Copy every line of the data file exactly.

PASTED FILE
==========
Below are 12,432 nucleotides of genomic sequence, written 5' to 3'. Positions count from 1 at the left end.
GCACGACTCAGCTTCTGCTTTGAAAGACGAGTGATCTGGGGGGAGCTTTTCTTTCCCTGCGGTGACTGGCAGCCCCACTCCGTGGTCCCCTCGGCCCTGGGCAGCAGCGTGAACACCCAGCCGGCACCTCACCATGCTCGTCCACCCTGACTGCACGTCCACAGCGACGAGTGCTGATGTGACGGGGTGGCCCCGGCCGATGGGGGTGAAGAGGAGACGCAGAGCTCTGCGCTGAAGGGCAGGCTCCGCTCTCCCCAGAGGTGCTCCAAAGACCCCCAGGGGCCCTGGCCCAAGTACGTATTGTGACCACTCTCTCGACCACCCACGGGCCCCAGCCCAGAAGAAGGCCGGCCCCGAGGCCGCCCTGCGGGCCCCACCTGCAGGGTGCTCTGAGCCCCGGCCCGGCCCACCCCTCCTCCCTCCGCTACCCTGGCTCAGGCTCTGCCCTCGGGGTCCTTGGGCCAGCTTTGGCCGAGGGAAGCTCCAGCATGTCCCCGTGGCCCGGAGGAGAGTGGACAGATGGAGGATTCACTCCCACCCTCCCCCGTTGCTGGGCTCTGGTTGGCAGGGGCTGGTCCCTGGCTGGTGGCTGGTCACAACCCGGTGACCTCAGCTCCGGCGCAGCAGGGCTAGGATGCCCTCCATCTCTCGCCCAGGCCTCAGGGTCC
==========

Below are 12,432 nucleotides of genomic sequence, written 5' to 3'. Positions count from 1 at the left end.
GCACGACTCAGCTTCTGCTTTGAAAGACGAGTGATCTGGGGGGAGCTTTTCTTTCCCTGCGGTGACTGGCAGCCCCACTCCGTGGTCCCCTCGGCCCTGGGCAGCAGCGTGAACACCCAGCCGGCACCTCACCATGCTCGTCCACCCTGACTGCACGTCCACAGCGACGAGTGCTGATGTGACGGGGTGGCCCCGGCCGATGGGGGTGAAGAGGAGACGCAGAGCTCTGCGCTGAAGGGCAGGCTCCGCTCTCCCCAGAGGTGCTCCAAAGACCCCCAGGGGCCCTGGCCCAAGTACGTATTGTGACCACTCTCTCGACCACCCACGGGCCCCAGCCCAGAAGAAGGCCGGCCCCGAGGCCGCCCTGCGGGCCCCACCTGCAGGGTGCTCTGAGCCCCGGCCCGGCCCACCCCTCCTCCCTCCGCTACCCTGGCTCAGGCTCTGCCCTCGGGGTCCTTGGGCCAGCTTTGGCCGAGGGAAGCTCCAGCATGTCCCCGTGGCCCGGAGGAGAGTGGACAGATGGAGGATTCACTCCCACCCTCCCCCGTTGCTGGGCTCTGGTTGGCAGGGGCTGGTCCCTGGCTGGTGGCTGGTCACAACCCGGTGACCTCAGCTCCGGCGCAGCAGGGCTAGGATGCCCTCCATCTCTCGCCCAGGCCTCAGGGTCC